My top two are the apple strudel ($6) and the pecan tart ($6). The warm apple strudel is prepared European style; thin with light flaky dough caressing slightly crisp apples, most importantly it’s prepared without gobs of added sugar. 
 There’s a light dusting of confectioner’s sugar on top. It comes with a light sauce and a bit of fresh whipped cream decorating the plate. Delicious!

The pecan tart ($6) is bursting with flavor, and the crust is a work of art. Two can share this easily!

The fruit tart has fresh seasonal berries, a custard filling, and perhaps an almond paste base, within  a delicious crisp crust.

The hazelnut bombe is filled with a delicious mousse!

We greatly enjoyed the food, attentive service and the warm ambiance of a bygone era. The privacy of the booths is a welcome plus.  We left as the band in the piano bar played a rousing “Twistin’ the Night Away” around 9:30 pm.   My guest JC said “I had a big lunch earlier, and I still enjoyed my dinner and the pacing, and didn’t feel too full!” We walked around the restaurant, and peeked in the banquet room, and walked by tall reeds and pots of orchids in bloom. Latitude is a keeper!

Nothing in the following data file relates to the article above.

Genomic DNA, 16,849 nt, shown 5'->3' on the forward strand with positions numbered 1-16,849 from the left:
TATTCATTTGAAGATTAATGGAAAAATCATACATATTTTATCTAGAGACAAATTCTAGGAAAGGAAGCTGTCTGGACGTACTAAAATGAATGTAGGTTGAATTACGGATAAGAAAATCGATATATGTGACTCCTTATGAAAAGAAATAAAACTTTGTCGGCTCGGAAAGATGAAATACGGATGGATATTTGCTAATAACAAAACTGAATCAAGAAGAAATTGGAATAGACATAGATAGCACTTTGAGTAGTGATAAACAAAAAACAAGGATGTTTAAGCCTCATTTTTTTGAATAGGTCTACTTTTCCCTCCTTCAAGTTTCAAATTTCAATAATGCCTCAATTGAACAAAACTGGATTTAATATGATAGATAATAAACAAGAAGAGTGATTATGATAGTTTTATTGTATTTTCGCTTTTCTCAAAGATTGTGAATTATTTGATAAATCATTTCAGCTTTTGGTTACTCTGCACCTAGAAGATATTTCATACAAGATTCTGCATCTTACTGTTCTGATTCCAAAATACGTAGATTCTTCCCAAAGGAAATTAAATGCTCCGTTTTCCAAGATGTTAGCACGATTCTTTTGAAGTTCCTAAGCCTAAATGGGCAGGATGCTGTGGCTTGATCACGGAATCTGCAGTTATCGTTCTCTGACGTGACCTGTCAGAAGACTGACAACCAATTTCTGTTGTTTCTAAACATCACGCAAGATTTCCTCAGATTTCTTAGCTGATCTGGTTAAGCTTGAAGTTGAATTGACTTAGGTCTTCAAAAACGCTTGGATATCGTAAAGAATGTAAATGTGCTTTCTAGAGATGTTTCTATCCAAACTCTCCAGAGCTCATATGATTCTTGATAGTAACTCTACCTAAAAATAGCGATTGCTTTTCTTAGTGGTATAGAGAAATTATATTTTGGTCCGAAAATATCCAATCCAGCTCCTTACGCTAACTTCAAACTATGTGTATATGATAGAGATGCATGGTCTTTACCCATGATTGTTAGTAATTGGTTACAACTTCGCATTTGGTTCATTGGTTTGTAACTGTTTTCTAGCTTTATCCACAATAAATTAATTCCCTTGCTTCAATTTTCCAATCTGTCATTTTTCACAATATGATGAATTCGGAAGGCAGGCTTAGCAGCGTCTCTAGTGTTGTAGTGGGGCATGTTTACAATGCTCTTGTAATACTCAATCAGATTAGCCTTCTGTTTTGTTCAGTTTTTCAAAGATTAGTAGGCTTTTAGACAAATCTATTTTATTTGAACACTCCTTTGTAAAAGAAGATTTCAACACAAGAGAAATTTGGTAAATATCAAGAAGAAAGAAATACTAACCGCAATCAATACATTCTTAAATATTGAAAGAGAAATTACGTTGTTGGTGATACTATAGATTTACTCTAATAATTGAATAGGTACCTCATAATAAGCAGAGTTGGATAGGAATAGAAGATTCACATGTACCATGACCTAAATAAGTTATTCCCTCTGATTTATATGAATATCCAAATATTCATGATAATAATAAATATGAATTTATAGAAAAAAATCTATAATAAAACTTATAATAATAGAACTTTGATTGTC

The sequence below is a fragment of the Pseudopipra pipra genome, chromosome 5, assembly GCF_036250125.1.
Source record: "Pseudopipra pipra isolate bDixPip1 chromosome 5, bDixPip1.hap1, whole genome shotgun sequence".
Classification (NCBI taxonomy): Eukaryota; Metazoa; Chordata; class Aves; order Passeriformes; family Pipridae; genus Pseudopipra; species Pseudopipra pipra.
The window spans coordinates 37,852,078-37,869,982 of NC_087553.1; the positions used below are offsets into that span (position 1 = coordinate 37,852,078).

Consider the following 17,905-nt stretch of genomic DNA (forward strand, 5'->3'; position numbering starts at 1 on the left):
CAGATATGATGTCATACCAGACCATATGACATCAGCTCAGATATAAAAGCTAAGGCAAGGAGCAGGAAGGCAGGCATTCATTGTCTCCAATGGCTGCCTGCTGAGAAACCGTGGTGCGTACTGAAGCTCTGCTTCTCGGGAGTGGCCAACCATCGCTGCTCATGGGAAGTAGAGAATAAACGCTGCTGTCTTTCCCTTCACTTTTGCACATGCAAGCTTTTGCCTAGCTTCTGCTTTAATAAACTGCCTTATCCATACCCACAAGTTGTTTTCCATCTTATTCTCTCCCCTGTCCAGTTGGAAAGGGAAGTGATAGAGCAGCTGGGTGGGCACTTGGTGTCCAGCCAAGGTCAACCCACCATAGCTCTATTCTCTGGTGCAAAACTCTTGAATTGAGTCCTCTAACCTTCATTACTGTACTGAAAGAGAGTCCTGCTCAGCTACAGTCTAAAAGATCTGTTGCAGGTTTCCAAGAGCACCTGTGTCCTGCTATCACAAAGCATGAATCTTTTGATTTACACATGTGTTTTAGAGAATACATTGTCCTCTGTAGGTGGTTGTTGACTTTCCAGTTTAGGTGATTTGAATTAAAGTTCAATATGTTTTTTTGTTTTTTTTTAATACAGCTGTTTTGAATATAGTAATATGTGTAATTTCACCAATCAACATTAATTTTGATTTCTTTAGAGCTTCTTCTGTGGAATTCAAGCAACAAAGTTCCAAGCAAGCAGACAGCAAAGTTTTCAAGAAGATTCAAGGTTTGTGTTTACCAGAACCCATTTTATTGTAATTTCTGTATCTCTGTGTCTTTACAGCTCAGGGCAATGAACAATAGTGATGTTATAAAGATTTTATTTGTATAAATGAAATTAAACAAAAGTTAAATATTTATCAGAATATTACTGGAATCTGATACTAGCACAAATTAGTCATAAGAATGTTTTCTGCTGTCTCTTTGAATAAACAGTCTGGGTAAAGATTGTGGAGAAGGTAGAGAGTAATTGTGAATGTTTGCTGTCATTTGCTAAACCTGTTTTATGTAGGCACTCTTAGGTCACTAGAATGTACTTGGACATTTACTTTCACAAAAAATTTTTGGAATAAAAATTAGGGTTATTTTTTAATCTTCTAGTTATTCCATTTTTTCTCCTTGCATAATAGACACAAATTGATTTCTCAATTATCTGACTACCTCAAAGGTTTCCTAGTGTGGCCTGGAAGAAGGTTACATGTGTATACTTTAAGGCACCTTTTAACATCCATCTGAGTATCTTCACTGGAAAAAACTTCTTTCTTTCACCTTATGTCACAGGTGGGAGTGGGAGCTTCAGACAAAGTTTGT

2500 Vanderbilt Beach Road, Naples, Suite 1100, 596-5600, www.latitudenaples.com 

***NOTE: LATITUDE HAS SUDDENLY CLOSED ON APRIL 15, 2012. CHEF PETERSON AND STAFF HAVE BEEN LET GO. A BRIEF LIFE FOR A DELICIOUS RESTAURANT IN A WONDERFUL SETTING***.

11 comments:

Anonymous said...

It is unfortunate that a "fine dining" retaurant would feature its dinner rolls from the get go of it tenure. Or maybe the author was just going from course to course, which is perfecly acceptable. Howevr, knowing Chef Ross's talents and style, I find the pictures of his entrees, appetizers and desserts do not do him or his talents justice. We enjoyed our fist visit to Latitudes during their :Friends and Family" evenings and were a bit confused as to which menu items were being offered. Had our server been trained better, we probaly would have enjoyed our dinners much more. But we left a bit dissappointed, knowing that every restaurant goes through a "growing pain" period. We can't wait to go back in a week or two, but please, give the Chef's creations the magical images of what they are when they arrive at your table, And get rid of any sluff waitresses that cannot do justice to your food.

Ivan Seligman said...

Thank you for writing on your "Friends and Family" experience.